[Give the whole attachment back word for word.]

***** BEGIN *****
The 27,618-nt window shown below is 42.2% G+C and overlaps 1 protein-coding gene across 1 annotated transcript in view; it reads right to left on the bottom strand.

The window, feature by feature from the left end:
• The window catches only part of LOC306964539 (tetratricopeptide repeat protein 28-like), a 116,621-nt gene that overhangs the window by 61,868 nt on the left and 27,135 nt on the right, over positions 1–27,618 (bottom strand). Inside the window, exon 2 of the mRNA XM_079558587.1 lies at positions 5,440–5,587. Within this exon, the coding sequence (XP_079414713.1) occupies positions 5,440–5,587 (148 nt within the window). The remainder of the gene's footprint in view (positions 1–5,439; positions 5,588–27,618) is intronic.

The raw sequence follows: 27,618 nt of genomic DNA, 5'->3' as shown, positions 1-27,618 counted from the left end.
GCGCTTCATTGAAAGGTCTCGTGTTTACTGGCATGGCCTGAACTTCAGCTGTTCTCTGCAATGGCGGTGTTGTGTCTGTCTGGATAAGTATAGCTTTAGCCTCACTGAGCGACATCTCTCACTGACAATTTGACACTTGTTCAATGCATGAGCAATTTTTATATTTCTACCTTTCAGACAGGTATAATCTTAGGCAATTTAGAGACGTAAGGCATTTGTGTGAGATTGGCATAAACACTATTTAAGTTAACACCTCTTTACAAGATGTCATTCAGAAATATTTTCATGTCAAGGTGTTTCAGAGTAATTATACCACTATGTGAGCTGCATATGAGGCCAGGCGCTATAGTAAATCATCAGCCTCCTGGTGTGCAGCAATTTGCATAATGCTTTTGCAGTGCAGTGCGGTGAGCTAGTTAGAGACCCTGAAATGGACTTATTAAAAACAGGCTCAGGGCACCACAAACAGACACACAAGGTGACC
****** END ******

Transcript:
The 27,618-nt window shown below is 42.2% G+C and overlaps 1 protein-coding gene across 1 annotated transcript in view; it reads right to left on the bottom strand.

The window, feature by feature from the left end:
• The window catches only part of LOC306964539 (tetratricopeptide repeat protein 28-like), a 116,621-nt gene that overhangs the window by 61,868 nt on the left and 27,135 nt on the right, over positions 1–27,618 (bottom strand). Inside the window, exon 2 of the mRNA XM_079558587.1 lies at positions 5,440–5,587. Within this exon, the coding sequence (XP_079414713.1) occupies positions 5,440–5,587 (148 nt within the window). The remainder of the gene's footprint in view (positions 1–5,439; positions 5,588–27,618) is intronic.

The raw sequence follows: 27,618 nt of genomic DNA, 5'->3' as shown, positions 1-27,618 counted from the left end.
GCGCTTCATTGAAAGGTCTCGTGTTTACTGGCATGGCCTGAACTTCAGCTGTTCTCTGCAATGGCGGTGTTGTGTCTGTCTGGATAAGTATAGCTTTAGCCTCACTGAGCGACATCTCTCACTGACAATTTGACACTTGTTCAATGCATGAGCAATTTTTATATTTCTACCTTTCAGACAGGTATAATCTTAGGCAATTTAGAGACGTAAGGCATTTGTGTGAGATTGGCATAAACACTATTTAAGTTAACACCTCTTTACAAGATGTCATTCAGAAATATTTTCATGTCAAGGTGTTTCAGAGTAATTATACCACTATGTGAGCTGCATATGAGGCCAGGCGCTATAGTAAATCATCAGCCTCCTGGTGTGCAGCAATTTGCATAATGCTTTTGCAGTGCAGTGCGGTGAGCTAGTTAGAGACCCTGAAATGGACTTATTAAAAACAGGCTCAGGGCACCACAAACAGACACACAAGGTGACC